14ymedio, Havana, 27 September 2019 — In New York this Thursday, a group of Cuban doctors denounced that the Government of Havana forced them to falsify the statistics of patients treated and destroy the leftover medicines that they had falsely prescribed (to non-existent patients) to fake the delivery of more healthcare than what was actually provided, among many other irregularities.
Tatiana Carballo, Ramona Matos, Russela Rivero and Fidel Cruz, who have worked in Venezuela, Bolivia, Brazil and Belize and now live in the US hosted by the American Cuban Medical Parole program, revealed details of the medical missions in which they participated in a press conference organized by the US State Department in New York.
According to professionals, in Venezuela they had orders to tell their patients that medical care and its products would be lost if they did not vote for Chavismo, thus presssuring their vote.
“Since we arrived in Venezuela we were under a military regime, we were forbidden to leave the nation or have relationships with Venezuelans,” said Carballo, who said that work was very complicated because of the stress that constant harassment led to.
Fidel Cruz, who worked in the South American country between 2011 and 2014, confirmed his colleague’s version and the election pressures.
“We were obliged in each consultation to speak to each patient to influence their mentality to vote in favor of Maduro.” According to his testimony, Cruz had to go out to campaign door to door to encourage voters. “Remember that I am here today providing you healthcare thanks to the Government of Maduro,” they should say.
“We had to give statistics to our chiefs of State Security regarding how many patients we took to the polling stations and how many voted for the ruling party,” he added.
Ramona Matos, who worked in Bolivia and Brazil, explained that during the time he was in the Andean country he was deprived of his documents. “When we arrived at Immigration, a security agent seized our passports. We were working in Bolivia without documents; we had no papers with our names. If something happened to us, if we were kidnapped or died, nobody would know who we were,” he said.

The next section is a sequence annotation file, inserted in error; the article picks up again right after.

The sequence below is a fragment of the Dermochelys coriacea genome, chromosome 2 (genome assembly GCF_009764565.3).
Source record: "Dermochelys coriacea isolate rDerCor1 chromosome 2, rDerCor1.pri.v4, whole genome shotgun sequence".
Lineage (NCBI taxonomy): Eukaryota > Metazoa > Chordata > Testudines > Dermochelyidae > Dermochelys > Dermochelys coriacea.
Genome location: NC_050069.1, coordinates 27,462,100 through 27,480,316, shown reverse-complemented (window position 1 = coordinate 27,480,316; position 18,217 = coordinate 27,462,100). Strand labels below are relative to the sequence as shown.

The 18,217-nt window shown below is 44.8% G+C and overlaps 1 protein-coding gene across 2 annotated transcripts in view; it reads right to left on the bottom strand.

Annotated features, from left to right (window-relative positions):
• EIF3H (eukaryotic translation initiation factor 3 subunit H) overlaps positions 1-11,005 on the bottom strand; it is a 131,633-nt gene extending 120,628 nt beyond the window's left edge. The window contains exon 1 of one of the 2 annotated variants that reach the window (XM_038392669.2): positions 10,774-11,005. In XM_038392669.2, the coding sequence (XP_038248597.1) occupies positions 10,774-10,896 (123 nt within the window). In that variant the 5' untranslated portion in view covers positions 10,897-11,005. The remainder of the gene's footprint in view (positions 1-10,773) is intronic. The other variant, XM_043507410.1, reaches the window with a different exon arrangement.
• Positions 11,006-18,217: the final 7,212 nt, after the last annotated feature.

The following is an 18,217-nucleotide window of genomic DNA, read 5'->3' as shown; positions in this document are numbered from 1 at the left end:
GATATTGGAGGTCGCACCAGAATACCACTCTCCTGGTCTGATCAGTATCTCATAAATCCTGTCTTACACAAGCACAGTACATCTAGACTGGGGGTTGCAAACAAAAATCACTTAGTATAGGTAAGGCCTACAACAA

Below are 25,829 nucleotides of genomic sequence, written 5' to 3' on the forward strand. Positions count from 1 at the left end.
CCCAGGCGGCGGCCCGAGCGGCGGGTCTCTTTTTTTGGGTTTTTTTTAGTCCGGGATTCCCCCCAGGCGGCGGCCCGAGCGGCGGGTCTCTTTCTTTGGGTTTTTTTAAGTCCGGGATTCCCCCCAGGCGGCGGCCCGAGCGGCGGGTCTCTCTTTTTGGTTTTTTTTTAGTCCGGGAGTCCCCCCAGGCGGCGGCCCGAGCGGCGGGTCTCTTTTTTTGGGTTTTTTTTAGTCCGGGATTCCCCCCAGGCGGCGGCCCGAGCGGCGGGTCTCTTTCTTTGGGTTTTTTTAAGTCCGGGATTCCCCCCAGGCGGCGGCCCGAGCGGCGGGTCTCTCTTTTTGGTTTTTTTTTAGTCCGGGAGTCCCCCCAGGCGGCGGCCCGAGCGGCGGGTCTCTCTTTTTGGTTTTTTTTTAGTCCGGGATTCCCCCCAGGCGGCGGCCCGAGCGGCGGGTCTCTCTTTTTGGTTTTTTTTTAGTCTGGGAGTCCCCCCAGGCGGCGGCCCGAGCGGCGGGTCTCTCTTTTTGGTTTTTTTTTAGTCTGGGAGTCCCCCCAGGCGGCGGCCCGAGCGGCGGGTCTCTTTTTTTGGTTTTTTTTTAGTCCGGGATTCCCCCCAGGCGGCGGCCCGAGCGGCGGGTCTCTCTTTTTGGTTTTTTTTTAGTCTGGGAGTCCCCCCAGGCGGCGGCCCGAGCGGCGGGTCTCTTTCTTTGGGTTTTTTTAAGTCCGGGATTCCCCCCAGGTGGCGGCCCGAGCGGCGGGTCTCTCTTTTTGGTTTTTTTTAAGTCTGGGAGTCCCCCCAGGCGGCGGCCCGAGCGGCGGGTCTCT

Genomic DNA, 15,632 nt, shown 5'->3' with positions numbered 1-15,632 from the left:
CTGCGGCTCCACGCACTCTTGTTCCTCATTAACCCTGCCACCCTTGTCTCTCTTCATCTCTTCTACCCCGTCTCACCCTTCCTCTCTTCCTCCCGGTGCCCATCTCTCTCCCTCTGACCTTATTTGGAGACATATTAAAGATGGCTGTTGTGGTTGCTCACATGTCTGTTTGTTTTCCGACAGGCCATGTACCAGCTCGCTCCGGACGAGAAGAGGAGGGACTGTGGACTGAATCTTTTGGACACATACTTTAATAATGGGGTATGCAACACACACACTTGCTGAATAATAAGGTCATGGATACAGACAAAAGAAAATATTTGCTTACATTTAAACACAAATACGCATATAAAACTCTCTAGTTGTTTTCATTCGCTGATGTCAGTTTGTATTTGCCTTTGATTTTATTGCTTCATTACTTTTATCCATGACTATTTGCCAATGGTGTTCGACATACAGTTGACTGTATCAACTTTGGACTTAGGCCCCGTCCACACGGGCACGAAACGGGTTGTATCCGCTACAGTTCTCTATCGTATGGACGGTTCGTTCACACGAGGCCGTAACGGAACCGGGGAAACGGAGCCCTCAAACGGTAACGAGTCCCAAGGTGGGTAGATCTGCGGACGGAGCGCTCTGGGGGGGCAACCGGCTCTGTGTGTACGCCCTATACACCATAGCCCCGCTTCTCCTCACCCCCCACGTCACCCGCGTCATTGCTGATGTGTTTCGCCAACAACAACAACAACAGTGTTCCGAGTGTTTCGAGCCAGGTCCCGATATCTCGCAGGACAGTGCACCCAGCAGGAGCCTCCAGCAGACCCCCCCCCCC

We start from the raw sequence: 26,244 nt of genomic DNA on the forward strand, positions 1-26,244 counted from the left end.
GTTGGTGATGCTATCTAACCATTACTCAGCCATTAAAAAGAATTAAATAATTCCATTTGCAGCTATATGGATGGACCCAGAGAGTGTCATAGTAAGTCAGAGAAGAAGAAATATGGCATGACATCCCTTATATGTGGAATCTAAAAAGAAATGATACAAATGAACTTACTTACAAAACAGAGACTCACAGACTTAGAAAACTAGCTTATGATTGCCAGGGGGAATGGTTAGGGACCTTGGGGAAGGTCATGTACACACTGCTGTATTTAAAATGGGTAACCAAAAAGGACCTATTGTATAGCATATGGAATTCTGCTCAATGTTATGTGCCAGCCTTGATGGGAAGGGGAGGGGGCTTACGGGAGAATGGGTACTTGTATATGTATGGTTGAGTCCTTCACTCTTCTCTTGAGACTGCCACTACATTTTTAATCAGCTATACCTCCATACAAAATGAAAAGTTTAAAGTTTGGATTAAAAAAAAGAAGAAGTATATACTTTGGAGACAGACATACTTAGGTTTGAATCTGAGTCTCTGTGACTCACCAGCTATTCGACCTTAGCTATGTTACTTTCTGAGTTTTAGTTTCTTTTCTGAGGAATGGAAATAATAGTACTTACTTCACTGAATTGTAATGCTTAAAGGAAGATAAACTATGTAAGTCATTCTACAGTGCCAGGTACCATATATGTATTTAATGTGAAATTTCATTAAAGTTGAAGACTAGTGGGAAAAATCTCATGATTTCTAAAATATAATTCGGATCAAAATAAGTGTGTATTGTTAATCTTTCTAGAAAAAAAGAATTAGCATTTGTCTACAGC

Matos denounced that they were never informed of how they were going to work in Bolivia. “The conditions were never explained to us. Being a country in the Altiplano, the high plane, doctors who traveled on the mission died from cardiac complications, due to atmospheric conditions,” he said.
The heads of the mission, who were not physically in the town (San Agustín, in the Amazon) demanded a daily clinic in which at least 30 patients should be seen. “Nobody came to the clinic. I asked the colleague who was there before what she did and she said: ‘You are going to find out’,” said the doctor.
According to Martos, the chiefs told him that if he did not see the required numbers of patients, he would be returned to Cuba and without receiving his salary, so he began to write false names, ages and addresses. In order for the data to match with the prescribed medications, they were destroyed, burned or buried.
Tatiana Carballo, who spent seven years on the mission, explained that the Cuban government insists that, since education is totally free, then they must serve almost as slave labor.
“Since we graduated we have received very, very low salaries, and then we go on the ’medical missions’.” Carballo was in Belize rather than in Venezuela after signing a document that “was not a contract,” in a supposed “voluntary and humanitarian” task although, she emphasizes, it was not.
“We were paid 10% or 15% of what Venezuela paid to Cuba, and the rest stayed in a frozen account in Cuba. Many of us decided not to return and that money was confiscated by the Government, it was not given to our families,” Carballo explained.
Then she went to Brazil, where she received “1,200 reales depending on the value of the dollar.” The expenses for rent, food and supplies were paid by the local government of Brazil. According to Carballo, this mission had special characteristics, because it allowed the Cuban healthcare workers to have their families with them and facilitated the necessary visas.
On a trip to Cuba, on vacation, she was told that she should sign a document whereby her son had to go to the Island every three months, with her paying the expenses. “I decided to leave him in Brazil, hidden at home,” said the doctor. “I got tired of slavery, of being besieged and taking away my passport and of lying. That’s why I decided to participate in the Cuban Medical Parole program and today I’m here telling you my story,” she concluded.
In the case of Russela Rivero, her two children are doctors and are suffering the consequences of her ‘desertion’. The elder has been banned from practicing medicine and is now a fumigator in a technical brigade. “They said ’you know what it is about’.”
As for the younger, he graduated last August and was sent to a rural town in the Sierra Maestra while his colleagues were located in the city. “There is no explanation, you just have to do it,” they said, according to his mother, who says they are using her children to silence her but they will not succeed.
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